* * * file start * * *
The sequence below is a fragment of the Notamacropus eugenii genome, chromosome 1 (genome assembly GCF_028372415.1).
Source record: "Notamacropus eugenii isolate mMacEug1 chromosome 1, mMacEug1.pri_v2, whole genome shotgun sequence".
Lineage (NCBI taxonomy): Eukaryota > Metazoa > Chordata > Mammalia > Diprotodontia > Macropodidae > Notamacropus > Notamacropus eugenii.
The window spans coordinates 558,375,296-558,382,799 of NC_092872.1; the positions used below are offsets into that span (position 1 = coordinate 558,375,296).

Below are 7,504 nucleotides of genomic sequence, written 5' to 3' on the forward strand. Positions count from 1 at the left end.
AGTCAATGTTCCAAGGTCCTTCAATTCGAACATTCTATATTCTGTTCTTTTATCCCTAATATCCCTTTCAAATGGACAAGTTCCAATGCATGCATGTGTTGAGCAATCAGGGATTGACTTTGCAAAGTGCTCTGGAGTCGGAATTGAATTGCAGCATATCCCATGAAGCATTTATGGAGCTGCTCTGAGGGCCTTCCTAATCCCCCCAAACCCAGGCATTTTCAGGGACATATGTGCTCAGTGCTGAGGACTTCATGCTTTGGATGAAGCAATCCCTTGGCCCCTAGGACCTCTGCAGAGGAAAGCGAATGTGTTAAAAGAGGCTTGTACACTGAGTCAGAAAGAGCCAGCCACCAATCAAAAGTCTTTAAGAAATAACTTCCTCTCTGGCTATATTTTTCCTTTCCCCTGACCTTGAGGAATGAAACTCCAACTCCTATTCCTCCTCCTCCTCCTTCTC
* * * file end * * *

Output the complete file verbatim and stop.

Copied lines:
The sequence below is a fragment of the Notamacropus eugenii genome, chromosome 1 (genome assembly GCF_028372415.1).
Source record: "Notamacropus eugenii isolate mMacEug1 chromosome 1, mMacEug1.pri_v2, whole genome shotgun sequence".
Lineage (NCBI taxonomy): Eukaryota > Metazoa > Chordata > Mammalia > Diprotodontia > Macropodidae > Notamacropus > Notamacropus eugenii.
The window spans coordinates 558,375,296-558,382,799 of NC_092872.1; the positions used below are offsets into that span (position 1 = coordinate 558,375,296).

Below are 7,504 nucleotides of genomic sequence, written 5' to 3' on the forward strand. Positions count from 1 at the left end.
AGTCAATGTTCCAAGGTCCTTCAATTCGAACATTCTATATTCTGTTCTTTTATCCCTAATATCCCTTTCAAATGGACAAGTTCCAATGCATGCATGTGTTGAGCAATCAGGGATTGACTTTGCAAAGTGCTCTGGAGTCGGAATTGAATTGCAGCATATCCCATGAAGCATTTATGGAGCTGCTCTGAGGGCCTTCCTAATCCCCCCAAACCCAGGCATTTTCAGGGACATATGTGCTCAGTGCTGAGGACTTCATGCTTTGGATGAAGCAATCCCTTGGCCCCTAGGACCTCTGCAGAGGAAAGCGAATGTGTTAAAAGAGGCTTGTACACTGAGTCAGAAAGAGCCAGCCACCAATCAAAAGTCTTTAAGAAATAACTTCCTCTCTGGCTATATTTTTCCTTTCCCCTGACCTTGAGGAATGAAACTCCAACTCCTATTCCTCCTCCTCCTCCTTCTC